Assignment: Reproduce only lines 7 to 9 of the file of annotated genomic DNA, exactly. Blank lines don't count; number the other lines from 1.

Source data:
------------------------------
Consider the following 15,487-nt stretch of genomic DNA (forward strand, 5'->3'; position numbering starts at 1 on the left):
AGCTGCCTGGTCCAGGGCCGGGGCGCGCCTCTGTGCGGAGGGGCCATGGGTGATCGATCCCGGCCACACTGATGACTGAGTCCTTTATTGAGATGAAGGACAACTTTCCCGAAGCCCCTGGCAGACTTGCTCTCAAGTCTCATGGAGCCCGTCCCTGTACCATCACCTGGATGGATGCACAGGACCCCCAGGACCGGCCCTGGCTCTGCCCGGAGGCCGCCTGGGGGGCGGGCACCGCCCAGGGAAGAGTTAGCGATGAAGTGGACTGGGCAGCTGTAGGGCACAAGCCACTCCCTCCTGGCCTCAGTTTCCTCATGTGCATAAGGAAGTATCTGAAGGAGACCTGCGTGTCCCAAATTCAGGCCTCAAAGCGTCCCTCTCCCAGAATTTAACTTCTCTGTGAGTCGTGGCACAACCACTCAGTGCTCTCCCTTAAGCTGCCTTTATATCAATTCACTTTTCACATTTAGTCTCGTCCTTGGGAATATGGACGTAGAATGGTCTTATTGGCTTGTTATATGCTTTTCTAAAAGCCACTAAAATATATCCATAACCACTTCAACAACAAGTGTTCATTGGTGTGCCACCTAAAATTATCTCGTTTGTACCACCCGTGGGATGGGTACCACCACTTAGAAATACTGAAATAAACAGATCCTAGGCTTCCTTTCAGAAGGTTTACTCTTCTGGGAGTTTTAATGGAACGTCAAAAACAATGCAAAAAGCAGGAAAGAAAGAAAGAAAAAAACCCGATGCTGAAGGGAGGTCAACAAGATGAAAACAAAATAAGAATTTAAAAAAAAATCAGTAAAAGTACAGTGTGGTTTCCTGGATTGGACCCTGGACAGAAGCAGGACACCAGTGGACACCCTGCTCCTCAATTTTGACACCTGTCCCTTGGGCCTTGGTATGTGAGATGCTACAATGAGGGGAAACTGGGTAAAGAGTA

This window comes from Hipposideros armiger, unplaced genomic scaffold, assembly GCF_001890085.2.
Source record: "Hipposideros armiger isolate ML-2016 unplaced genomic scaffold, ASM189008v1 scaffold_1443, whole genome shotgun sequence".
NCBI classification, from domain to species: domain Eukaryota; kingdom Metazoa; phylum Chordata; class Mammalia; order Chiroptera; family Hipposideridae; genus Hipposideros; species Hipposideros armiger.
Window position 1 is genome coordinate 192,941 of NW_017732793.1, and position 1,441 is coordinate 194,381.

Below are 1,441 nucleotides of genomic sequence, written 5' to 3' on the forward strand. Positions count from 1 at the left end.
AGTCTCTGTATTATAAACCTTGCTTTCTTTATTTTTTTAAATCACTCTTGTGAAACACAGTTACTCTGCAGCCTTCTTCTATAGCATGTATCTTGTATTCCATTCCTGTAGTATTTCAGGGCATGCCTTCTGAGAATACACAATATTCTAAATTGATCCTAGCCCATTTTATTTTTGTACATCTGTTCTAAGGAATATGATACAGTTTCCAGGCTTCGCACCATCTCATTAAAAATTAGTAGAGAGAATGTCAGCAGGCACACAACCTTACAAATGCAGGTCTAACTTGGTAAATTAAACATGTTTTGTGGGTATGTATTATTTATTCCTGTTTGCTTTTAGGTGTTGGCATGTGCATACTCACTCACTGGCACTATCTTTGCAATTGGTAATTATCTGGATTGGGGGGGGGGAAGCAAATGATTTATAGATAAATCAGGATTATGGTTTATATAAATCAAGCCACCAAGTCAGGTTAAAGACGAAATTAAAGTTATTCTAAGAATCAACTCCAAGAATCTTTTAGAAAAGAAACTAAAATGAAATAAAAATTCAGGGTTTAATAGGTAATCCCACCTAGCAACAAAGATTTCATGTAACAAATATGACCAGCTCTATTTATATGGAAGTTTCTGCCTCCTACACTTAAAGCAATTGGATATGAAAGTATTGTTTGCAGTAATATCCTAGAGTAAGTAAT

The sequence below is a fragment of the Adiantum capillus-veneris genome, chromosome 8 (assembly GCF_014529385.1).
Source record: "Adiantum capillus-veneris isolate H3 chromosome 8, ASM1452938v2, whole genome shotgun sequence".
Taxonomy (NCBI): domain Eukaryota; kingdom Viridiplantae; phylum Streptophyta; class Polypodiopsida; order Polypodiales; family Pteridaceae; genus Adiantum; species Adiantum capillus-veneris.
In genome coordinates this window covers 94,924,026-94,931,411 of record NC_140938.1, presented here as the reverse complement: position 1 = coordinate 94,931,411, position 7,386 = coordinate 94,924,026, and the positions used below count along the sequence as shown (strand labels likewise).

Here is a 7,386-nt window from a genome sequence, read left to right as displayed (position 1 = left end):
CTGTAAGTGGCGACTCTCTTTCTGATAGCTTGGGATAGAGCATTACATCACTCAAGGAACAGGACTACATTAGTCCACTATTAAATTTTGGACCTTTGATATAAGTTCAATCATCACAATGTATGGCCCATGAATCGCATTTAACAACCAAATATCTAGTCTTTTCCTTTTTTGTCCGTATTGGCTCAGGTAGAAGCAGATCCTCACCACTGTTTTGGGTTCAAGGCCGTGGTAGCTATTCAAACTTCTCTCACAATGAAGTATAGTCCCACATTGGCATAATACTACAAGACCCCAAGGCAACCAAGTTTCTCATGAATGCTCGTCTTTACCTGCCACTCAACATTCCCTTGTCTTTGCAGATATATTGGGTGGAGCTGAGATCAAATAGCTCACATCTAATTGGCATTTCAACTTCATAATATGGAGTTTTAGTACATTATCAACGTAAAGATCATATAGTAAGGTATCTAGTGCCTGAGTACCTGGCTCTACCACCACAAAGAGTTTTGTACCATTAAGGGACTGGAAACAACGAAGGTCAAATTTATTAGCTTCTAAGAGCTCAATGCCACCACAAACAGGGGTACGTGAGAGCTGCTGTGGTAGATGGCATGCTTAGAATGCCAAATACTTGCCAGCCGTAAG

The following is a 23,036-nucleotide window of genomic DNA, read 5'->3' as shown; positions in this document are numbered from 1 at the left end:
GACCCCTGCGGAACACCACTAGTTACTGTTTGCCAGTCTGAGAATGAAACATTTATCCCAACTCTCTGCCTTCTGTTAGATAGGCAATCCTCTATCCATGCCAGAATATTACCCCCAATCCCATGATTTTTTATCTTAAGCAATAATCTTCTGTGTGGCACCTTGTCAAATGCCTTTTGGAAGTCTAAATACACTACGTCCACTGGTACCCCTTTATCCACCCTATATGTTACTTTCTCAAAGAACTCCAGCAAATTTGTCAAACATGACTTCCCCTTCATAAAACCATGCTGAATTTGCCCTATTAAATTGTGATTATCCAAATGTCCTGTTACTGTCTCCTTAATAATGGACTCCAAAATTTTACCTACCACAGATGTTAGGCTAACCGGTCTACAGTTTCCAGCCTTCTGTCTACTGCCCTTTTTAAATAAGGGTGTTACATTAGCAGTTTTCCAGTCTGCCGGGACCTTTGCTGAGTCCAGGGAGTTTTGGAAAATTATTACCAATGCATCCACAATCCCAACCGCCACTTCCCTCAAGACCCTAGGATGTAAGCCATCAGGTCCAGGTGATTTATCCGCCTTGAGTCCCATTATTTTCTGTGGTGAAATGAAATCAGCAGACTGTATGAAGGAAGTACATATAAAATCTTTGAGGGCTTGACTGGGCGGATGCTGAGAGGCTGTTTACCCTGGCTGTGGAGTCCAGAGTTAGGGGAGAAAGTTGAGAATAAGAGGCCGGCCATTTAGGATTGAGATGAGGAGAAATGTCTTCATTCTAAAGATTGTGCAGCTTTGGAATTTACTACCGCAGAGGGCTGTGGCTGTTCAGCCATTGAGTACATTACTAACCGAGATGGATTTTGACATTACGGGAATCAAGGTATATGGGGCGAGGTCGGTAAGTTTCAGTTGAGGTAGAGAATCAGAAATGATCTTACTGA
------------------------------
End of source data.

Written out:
Below are 1,441 nucleotides of genomic sequence, written 5' to 3' on the forward strand. Positions count from 1 at the left end.
AGTCTCTGTATTATAAACCTTGCTTTCTTTATTTTTTTAAATCACTCTTGTGAAACACAGTTACTCTGCAGCCTTCTTCTATAGCATGTATCTTGTATTCCATTCCTGTAGTATTTCAGGGCATGCCTTCTGAGAATACACAATATTCTAAATTGATCCTAGCCCATTTTATTTTTGTACATCTGTTCTAAGGAATATGATACAGTTTCCAGGCTTCGCACCATCTCATTAAAAATTAGTAGAGAGAATGTCAGCAGGCACACAACCTTACAAATGCAGGTCTAACTTGGTAAATTAAACATGTTTTGTGGGTATGTATTATTTATTCCTGTTTGCTTTTAGGTGTTGGCATGTGCATACTCACTCACTGGCACTATCTTTGCAATTGGTAATTATCTGGATTGGGGGGGGGGAAGCAAATGATTTATAGATAAATCAGGATTATGGTTTATATAAATCAAGCCACCAAGTCAGGTTAAAGACGAAATTAAAGTTATTCTAAGAATCAACTCCAAGAATCTTTTAGAAAAGAAACTAAAATGAAATAAAAATTCAGGGTTTAATAGGTAATCCCACCTAGCAACAAAGATTTCATGTAACAAATATGACCAGCTCTATTTATATGGAAGTTTCTGCCTCCTACACTTAAAGCAATTGGATATGAAAGTATTGTTTGCAGTAATATCCTAGAGTAAGTAAT

The sequence below is a fragment of the Adiantum capillus-veneris genome, chromosome 8 (assembly GCF_014529385.1).